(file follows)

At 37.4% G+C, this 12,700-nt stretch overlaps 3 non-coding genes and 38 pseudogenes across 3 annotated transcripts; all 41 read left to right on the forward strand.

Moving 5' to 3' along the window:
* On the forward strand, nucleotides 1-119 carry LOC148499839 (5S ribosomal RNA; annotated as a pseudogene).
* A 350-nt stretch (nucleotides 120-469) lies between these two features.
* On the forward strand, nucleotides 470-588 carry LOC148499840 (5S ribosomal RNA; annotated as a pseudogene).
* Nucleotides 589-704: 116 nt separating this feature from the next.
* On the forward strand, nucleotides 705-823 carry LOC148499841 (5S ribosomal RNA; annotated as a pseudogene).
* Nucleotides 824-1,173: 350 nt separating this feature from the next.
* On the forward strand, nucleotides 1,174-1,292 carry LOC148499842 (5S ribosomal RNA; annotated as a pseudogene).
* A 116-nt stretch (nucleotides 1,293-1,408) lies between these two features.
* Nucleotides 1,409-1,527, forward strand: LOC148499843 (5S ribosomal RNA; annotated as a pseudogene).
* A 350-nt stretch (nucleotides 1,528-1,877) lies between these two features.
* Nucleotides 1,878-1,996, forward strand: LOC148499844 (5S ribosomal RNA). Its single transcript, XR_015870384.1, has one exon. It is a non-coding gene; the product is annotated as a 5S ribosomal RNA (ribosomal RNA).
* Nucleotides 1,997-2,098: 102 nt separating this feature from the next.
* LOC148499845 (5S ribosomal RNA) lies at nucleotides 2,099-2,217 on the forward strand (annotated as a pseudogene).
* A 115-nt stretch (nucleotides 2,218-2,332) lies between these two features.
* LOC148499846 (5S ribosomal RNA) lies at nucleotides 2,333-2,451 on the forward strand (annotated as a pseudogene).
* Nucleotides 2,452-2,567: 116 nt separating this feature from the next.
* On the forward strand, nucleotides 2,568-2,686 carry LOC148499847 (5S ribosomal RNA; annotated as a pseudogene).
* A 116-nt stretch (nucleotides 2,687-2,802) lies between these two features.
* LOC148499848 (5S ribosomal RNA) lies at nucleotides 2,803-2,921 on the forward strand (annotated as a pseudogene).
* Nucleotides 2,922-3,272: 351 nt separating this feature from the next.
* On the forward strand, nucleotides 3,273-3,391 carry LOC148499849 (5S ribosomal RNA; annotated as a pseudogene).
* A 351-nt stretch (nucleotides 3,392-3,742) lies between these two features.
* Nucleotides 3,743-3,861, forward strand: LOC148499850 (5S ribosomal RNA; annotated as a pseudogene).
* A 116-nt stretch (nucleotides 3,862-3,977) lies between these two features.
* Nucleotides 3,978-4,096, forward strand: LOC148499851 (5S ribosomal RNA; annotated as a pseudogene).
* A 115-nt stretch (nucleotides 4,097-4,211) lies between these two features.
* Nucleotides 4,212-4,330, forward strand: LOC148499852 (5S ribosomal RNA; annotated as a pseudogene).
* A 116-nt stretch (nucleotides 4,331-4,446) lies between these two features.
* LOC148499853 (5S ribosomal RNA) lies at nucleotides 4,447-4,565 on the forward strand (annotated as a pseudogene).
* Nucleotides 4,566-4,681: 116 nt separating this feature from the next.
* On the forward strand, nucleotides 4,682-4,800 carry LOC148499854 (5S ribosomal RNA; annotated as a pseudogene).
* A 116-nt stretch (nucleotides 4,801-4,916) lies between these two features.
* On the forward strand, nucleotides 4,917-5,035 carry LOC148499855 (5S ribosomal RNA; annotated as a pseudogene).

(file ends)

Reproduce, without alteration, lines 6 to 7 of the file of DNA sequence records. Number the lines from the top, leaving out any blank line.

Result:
* Nucleotides 589-704: 116 nt separating this feature from the next.
* On the forward strand, nucleotides 705-823 carry LOC148499841 (5S ribosomal RNA; annotated as a pseudogene).